The production of
this issue of Holy Cross Magazine has spanned the
duration of the war in Iraq. On March 20, the day the war
began, we made the decision to abandon our scheduled slate
of feature articles and replace it with a War & Peace theme.
As the days progressed, the staff tracked the progress of
the conflict, checking for breaking headlines on Web sites,
e-mailing essays and news stories to one another. At the
same time, we were pulling together the contents of the issue.
And in this way, the war became a more personal and more
emotional experience. Now, as we watch the war winding down,
we hope weve managed to convey some of that emotion
in the pages you hold.
On campus, there were protests both against the war and
in support of American troops (and, specifically, our ROTC
students and faculty). Prayer services were held and the
Chaplains Office sponsored a four-part, lunchtime series
on Catholic perspectives regarding the war, which featured
a presentation on the just war theory, reflections of a military
chaplain, and students thoughts on the conflict. And,
on one particular day, anyone walking up the steps of Dinand
would have been confronted with a huge and billowing banner,
draped from the library roof, that proclaimed, Iraqis
Dying. Were No Safer (see back cover).
Though disagreement about the war was apparent on campus,
it was never contentious. In the best Holy Cross tradition,
students and faculty spent the weeks of the war reading,
writing, discussing, debating and praying over an event both
complex and deeply disturbing.
What my own mind turned to, repeatedly, during this time
was the status of the recent ROTC graduates Id come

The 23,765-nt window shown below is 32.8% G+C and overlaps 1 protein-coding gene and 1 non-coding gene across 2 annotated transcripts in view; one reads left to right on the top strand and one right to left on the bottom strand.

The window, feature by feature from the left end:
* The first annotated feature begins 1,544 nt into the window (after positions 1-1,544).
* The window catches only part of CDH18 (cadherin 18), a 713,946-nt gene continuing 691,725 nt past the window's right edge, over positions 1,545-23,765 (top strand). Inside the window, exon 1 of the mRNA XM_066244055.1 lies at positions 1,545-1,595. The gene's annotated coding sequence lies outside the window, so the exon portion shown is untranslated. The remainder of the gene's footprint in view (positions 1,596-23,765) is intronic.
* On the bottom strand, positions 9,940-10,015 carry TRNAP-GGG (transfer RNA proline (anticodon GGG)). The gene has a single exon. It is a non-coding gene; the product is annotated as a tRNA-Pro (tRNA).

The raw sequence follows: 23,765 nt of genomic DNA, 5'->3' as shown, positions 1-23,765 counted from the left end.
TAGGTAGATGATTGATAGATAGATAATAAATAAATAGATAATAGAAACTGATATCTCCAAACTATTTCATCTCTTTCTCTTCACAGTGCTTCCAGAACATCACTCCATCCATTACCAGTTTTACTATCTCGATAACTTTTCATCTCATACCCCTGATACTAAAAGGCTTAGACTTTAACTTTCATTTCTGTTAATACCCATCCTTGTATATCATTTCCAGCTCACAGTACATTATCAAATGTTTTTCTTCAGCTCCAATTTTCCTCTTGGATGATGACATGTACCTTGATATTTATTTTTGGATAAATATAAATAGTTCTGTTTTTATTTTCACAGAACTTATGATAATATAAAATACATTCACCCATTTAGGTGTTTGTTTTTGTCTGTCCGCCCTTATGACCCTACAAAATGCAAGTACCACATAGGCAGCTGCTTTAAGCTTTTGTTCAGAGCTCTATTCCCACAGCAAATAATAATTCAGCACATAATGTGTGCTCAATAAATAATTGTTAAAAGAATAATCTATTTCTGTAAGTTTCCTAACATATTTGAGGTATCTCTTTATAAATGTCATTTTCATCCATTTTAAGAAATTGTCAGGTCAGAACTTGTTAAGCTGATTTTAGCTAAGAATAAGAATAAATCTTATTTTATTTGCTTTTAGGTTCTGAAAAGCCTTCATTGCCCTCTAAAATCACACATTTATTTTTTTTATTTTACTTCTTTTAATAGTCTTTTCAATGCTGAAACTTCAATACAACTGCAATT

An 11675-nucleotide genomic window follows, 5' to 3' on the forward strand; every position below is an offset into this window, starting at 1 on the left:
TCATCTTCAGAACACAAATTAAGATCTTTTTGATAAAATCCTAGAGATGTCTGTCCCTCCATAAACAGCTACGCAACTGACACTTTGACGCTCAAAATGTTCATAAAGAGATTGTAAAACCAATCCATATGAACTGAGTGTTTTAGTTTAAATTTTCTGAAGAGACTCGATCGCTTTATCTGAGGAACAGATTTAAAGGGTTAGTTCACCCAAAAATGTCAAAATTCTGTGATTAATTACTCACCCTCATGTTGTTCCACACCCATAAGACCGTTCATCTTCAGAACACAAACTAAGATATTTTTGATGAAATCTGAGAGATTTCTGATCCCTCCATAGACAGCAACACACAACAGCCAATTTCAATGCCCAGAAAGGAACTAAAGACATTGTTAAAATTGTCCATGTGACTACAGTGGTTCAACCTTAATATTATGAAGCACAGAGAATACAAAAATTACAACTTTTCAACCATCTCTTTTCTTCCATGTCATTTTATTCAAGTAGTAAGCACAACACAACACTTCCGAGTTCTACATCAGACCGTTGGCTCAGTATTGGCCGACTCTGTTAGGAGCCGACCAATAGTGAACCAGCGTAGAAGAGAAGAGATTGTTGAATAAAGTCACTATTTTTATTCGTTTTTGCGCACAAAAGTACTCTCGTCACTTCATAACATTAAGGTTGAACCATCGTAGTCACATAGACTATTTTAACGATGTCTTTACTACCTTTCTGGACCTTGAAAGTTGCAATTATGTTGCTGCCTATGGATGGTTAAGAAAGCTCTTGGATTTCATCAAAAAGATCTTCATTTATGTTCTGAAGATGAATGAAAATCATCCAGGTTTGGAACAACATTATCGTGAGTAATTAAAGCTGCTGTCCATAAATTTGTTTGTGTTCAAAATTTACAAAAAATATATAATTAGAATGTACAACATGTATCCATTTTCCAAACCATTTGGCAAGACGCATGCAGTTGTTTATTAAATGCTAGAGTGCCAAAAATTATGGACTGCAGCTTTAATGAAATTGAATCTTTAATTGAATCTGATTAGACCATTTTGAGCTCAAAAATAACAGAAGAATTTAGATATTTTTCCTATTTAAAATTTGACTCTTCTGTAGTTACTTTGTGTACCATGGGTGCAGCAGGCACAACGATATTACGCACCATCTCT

to know over the last several years. That personal connection
was underscored when I interviewed Capt. Terry Labrecque,
the commander of the Colleges ROTC unit and professor
of naval science. It was with genuine emotion that Capt.
Labrecque spoke about the upcoming commissioning of his graduating
seniors: This is an exciting but very solemn event, he
said. Because you put your right hand up, and you swear
to obey and defend the constitution of the United States
against all enemies both foreign and domestic.
seniors are within two months of taking this pledge. Some
will go from Holy Cross, straight to their ship. And if this
war is still going on in late May, theyre going to
It now appears the war will be all but concluded by Commencement.
However, there were numerous alumni serving in some military
capacity. Thankfully, Holy Cross did not sustain any alumni
casualties. HCM managed to track down some of our
own during the height of the conflict. Their letters from
the Gulf can be found in the Class Notes section of the magazine.
Elsewhere, you will find essays from faculty and alumni discussing
various aspects of the war. And in an article sure to generate
strong feelings, we profile an alumni group opposed to a
ROTC presence at the College. As always, we welcome your
response to these stories.